This scenario poses a significant dilemma for law enforcement. While the police can enforce laws against clear violations, the effectiveness of such an approach in dispersing protests is limited without resorting to extensive surveillance to capture petty offences. However, this strategy is not congruent with democratic principles. The public’s desire to disperse protests often stems from finding them offensive rather than illegal, yet there is a lack of tools or political will to address this sentiment effectively.
While addressing the challenges police face in managing protests, it’s crucial to acknowledge the undeniable instances of violence, harassment and vandalism that have marred many demonstrations. These instances undeniably warrant police intervention. However, it’s important to note that broadly applying Criminal Code enforcement to disperse protests is often impractical.
While potentially causing public discomfort, most protesters do not typically engage in outright criminal behaviour. They are exercising their rights as granted by the Charter, albeit in ways that might unsettle the public. In the absence of clear criminal intent, this discomfort is unlikely to meet the legal threshold of criminal harassment, particularly under the scrutiny of current judicial and political norms.
Moreover, there is a question of whether the Canadian public would support giving police the authority to decide and enforce what constitutes a violation of “community standards,” based on subjective perceptions of offensiveness.
It is evident that Canada’s existing laws and law enforcement policies struggle with large, disruptive and politically sensitive protests. Due to the political sensitivity and the need to give meaning to “community standards,” a political response is necessary.
Implementing democratic oversight of protests with a clear and balanced framework is crucial in reconciling the right to protest with community standards. A potential solution could be adopting a “traffic-light” zoning system, categorizing different areas based on the level of restriction for protests.
Strict regulations would apply in “red zones,” which might include areas around critical infrastructure or sensitive locations where disruption could pose serious risks to safety or property. Protests in these zones would be highly restricted due to potential harm or significant disruption. Examples could include major highways, power plants or other vital facilities. The focus here would be preventing any activities that could lead to injury, damage or severe obstruction.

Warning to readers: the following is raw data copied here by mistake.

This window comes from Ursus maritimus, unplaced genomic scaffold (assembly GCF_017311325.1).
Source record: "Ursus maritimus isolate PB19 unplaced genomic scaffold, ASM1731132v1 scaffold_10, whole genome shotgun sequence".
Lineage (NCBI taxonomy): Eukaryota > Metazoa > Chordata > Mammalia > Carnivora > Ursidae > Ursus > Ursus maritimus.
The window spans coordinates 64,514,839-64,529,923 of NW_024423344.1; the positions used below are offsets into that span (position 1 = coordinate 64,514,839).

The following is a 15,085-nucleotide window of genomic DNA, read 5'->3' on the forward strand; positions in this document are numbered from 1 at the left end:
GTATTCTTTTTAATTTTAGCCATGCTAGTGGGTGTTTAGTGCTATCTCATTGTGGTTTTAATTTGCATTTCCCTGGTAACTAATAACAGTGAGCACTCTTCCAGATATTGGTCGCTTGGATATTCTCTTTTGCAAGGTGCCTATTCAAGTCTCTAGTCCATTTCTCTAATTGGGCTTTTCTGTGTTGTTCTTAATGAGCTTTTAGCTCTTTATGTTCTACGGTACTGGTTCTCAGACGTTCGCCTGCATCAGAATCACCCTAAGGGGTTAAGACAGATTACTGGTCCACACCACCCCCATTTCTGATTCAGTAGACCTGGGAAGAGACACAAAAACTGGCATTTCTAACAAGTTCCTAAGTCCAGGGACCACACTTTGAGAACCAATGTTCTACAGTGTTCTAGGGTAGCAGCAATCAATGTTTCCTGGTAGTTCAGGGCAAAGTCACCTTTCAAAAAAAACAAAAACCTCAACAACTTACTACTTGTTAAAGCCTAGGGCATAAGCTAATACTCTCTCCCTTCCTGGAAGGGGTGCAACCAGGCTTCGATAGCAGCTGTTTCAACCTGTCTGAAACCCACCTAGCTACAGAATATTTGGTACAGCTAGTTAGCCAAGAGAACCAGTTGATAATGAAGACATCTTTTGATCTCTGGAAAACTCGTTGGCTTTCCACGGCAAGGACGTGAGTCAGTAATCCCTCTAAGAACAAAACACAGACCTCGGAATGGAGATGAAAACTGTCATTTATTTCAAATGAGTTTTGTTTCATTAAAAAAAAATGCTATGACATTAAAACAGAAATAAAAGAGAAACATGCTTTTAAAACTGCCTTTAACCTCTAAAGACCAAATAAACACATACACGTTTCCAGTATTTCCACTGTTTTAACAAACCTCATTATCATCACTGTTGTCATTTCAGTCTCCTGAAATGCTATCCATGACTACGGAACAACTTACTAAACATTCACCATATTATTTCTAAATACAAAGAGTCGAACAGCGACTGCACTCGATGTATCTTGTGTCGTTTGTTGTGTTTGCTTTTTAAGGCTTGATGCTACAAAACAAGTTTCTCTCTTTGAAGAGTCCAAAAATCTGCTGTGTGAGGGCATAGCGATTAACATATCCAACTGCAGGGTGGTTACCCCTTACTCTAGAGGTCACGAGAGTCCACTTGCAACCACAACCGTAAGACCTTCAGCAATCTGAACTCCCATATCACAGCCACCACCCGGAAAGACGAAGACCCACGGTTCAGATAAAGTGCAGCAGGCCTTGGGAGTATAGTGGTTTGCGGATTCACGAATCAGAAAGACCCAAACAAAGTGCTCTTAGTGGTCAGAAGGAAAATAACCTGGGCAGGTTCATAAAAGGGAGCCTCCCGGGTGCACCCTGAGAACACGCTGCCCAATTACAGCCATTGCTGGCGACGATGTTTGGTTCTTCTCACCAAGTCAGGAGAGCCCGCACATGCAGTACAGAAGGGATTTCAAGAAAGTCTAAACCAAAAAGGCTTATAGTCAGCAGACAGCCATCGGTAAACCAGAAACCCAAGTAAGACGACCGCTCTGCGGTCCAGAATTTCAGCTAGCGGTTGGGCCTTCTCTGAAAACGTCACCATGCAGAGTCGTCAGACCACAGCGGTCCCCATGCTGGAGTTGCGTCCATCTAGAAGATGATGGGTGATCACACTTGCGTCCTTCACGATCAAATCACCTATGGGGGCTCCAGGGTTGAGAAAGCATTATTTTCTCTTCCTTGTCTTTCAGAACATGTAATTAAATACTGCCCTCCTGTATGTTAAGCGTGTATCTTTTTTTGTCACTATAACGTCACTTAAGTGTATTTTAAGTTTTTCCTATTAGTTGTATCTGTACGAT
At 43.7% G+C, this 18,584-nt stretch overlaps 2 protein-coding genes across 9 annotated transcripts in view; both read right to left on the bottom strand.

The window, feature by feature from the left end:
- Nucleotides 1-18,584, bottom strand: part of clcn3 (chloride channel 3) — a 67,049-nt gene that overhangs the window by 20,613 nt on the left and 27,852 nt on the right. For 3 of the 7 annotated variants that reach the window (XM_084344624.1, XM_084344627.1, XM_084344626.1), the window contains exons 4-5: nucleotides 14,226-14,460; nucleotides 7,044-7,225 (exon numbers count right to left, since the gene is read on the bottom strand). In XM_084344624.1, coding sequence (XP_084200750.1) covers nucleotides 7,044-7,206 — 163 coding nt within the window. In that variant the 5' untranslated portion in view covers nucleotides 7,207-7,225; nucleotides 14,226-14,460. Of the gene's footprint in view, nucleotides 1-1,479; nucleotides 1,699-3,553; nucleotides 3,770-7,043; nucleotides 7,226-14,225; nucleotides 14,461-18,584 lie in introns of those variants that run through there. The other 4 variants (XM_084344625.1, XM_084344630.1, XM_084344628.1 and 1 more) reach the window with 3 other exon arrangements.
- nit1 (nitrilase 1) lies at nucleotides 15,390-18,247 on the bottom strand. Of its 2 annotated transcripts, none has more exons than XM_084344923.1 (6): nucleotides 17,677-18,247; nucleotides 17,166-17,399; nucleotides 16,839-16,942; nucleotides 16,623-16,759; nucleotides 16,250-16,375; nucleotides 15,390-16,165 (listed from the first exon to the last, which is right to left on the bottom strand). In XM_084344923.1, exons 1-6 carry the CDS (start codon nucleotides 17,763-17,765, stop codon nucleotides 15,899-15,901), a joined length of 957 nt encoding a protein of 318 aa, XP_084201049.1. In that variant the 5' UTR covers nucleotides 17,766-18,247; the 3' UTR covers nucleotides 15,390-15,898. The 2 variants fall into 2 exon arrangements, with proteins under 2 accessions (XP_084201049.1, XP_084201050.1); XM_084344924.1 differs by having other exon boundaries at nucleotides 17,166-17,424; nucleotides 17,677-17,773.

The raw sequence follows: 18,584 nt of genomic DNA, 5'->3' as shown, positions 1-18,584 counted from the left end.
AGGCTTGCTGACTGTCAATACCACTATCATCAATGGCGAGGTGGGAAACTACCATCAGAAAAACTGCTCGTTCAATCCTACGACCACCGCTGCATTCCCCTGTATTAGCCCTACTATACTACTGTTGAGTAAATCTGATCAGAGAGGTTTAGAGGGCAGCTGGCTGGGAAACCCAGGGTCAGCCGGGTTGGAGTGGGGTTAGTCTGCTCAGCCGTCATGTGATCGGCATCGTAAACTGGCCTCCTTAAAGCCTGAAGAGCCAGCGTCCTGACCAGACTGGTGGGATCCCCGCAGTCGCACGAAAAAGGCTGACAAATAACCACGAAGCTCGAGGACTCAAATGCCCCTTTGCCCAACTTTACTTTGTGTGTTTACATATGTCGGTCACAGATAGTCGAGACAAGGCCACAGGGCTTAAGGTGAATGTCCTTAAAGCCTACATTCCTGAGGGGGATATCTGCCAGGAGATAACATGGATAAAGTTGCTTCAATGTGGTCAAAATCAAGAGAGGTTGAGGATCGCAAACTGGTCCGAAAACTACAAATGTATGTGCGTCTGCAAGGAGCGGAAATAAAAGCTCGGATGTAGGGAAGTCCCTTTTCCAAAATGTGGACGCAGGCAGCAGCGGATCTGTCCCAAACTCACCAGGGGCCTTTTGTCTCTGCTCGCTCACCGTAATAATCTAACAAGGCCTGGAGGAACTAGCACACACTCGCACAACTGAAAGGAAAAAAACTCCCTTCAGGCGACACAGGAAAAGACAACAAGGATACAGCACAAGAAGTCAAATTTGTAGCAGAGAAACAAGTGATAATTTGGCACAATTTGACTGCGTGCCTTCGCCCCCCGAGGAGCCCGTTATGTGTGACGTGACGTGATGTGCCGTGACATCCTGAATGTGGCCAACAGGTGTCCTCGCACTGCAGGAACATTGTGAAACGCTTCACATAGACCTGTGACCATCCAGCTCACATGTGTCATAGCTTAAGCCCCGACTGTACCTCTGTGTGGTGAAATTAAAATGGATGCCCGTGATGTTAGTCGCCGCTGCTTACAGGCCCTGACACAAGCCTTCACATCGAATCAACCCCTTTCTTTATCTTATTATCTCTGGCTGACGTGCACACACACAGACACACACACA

In “medium zones” or “yellow zones,” covering most public spaces, protests would be allowed but with particular prerequisites, such as obtaining permits from relevant authorities. The permit process would involve assessing the proposed protest’s impact on public order and community standards, ensuring a balance between the right to protest and the community’s well-being. These zones offer a compromise, allowing freedom of expression while maintaining a degree of control to prevent chaos or excessive disturbance.
The most permissive areas, “green zones,” would ideally be in front of designated government buildings like provincial legislatures, federal Parliament or city halls. The rules around protests would be the most relaxed in these zones, acknowledging these spaces as traditional forums for public expression and dissent. The ease of organizing protests in green zones would encourage demonstrators to choose these locations, thereby reducing the potential for conflicts in more sensitive or disruptive areas.
This traffic-light system provides clarity and structure for organizers and law enforcement and educates the public on the expectations and limitations of protest activities in different areas. Such a system respects the fundamental democratic right to protest while upholding public safety and community standards.
While the traffic-light system offers a structured and democratic approach to managing protests under normal circumstances, it’s essential to recognize that exceptional situations may arise where the government needs to exercise broader authority. This is particularly relevant in crisis scenarios where public safety, national security or the fundamental rights of citizens are at imminent risk.
In such exceptional circumstances, the government, guided by its responsibility to protect public welfare and order, must be empowered to take decisive action. This could range from temporarily escalating the restrictions in specific zones to more assertive measures like invoking the notwithstanding clause to abrogate the right to protest or implementing the federal Emergencies Act. These actions, while extraordinary, are sometimes necessary to resolve crises that go beyond the scope of regular protest management.
This dual approach — a structured system for regular protest management and the reserved authority for extraordinary government intervention — ensures a balance between maintaining civil liberties and the state’s duty to protect its citizens under exceptional circumstances. It recognizes that while the freedom to protest is a cornerstone of democracy, the state must also be able to decisively end a crisis when the democratically elected government deems that public welfare is at stake.
The political sensitivity and need to define “community standards” call for a political response rather than purely legal. This approach would lend democratic legitimacy to decisions impacting public order, acknowledging that in some instances, the sovereign authority’s discretion, even if arbitrary, is necessary for the broader pursuit of order.
Karamveer Lalh is an Edmonton-based lawyer.